Anthony Chavez, a master trainer at CorePower Yoga, is also a Whoop fan and, like Chatterjee, he appreciates the focus on overall health and behavior. “I’ve even begun to notice trends in the metrics based on how hydrated I am or how a glass (or two) of wine will affect my sleep and overall recovery the next day,” he says. Andrea Fornarola, founder of the barre and dance fusion studio Elements Fitness calls the Whoop her “newest obsession,” and Nathan Forster, CEO and founder of the on-demand workout platform NEOU, says it’s also his tracker of choice. Both Jenna Arndt, director of instructor operations at Swerve, and SoulCycle master instructor Maddy Ciccone, mention Whoop’s “strain coach,” which, as Arndt explains, guides you “how hard to push based on your recovery level.” The Whoop strap doesn’t have a display (you’ll have to view all your data on the app) so it’s better for evaluating and planning your workouts rather than getting real-time feedback.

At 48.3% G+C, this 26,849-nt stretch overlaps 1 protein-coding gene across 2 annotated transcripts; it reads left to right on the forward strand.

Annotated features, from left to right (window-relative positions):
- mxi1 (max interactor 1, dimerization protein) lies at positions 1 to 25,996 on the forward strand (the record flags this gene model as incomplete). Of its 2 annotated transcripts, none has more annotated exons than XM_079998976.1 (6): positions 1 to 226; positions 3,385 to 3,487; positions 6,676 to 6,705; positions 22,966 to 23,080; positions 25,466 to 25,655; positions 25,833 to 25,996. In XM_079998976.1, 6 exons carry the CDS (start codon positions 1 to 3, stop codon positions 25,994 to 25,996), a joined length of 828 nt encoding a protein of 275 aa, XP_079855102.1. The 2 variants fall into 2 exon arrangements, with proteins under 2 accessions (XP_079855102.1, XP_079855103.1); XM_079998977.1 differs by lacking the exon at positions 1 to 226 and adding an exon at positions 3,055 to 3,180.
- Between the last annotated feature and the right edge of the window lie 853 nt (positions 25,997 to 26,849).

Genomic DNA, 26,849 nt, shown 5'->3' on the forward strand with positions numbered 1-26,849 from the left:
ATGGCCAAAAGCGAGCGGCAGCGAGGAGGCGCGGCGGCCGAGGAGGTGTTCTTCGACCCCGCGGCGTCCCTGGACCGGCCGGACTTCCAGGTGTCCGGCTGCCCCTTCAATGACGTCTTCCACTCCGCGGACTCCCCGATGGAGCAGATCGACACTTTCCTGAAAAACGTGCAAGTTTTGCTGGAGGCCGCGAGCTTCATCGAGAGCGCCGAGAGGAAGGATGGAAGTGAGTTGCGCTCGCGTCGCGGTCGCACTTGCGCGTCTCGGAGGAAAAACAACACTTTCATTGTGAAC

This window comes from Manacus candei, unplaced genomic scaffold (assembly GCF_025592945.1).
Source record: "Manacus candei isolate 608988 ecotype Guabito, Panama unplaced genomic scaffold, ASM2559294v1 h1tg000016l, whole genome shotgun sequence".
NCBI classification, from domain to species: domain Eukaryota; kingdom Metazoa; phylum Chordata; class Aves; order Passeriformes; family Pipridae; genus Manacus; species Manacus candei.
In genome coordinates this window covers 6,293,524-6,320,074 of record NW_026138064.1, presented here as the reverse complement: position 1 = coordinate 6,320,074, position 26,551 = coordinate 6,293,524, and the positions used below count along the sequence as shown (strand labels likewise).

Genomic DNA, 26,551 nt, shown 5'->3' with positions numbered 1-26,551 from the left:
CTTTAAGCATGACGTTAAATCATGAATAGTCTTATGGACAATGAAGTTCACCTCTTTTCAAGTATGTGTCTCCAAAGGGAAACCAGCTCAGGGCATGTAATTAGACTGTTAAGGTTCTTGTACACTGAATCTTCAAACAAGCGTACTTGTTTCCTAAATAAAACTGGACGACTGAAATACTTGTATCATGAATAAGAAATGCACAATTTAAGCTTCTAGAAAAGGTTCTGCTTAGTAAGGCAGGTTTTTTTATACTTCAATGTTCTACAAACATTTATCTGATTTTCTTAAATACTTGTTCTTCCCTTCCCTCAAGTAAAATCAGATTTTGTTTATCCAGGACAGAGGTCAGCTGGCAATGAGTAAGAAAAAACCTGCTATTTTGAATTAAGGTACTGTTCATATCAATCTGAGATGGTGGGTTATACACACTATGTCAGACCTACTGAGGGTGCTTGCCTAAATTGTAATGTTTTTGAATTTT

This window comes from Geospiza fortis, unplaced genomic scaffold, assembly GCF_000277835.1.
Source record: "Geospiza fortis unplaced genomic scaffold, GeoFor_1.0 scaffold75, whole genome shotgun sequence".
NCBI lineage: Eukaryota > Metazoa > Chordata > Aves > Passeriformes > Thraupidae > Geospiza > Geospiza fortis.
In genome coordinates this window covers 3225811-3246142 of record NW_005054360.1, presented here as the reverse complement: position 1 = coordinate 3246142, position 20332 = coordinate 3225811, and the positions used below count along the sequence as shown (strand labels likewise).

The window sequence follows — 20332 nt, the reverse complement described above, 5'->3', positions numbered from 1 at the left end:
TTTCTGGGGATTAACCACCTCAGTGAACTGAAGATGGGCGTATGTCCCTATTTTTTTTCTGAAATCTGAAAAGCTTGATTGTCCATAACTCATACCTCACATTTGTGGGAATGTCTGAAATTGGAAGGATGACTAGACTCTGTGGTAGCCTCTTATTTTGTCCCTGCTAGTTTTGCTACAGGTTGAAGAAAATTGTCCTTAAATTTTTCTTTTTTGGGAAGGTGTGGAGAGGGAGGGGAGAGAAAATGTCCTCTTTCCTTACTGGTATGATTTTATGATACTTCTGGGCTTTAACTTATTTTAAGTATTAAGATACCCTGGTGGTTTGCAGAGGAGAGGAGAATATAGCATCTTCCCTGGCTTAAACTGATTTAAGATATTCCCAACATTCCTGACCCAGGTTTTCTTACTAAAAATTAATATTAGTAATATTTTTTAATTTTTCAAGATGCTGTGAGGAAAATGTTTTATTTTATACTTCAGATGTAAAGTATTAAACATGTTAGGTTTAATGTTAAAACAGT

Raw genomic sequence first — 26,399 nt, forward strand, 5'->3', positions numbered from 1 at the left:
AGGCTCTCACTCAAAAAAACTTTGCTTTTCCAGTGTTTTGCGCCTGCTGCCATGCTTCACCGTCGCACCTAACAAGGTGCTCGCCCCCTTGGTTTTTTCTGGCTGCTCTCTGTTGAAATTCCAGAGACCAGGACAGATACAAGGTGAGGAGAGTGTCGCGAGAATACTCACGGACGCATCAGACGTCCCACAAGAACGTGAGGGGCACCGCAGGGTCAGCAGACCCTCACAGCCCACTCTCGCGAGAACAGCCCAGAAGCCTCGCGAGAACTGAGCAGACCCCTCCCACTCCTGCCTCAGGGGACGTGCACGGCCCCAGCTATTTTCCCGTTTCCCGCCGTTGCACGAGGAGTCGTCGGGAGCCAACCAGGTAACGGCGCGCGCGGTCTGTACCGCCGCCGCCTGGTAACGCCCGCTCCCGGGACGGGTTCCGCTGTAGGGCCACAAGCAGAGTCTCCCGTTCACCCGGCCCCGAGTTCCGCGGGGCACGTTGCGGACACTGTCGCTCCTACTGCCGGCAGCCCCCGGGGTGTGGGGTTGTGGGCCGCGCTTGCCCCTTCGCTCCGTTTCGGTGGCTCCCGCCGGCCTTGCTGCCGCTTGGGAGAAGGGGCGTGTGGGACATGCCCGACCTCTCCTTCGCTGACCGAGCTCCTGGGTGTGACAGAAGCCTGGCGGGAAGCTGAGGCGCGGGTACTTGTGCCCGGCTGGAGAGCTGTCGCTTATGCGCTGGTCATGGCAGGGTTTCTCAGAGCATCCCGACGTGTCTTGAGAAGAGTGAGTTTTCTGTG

[Editor’s note: In order to use a Whoop strap, you must first sign up for a monthly $30 subscription.]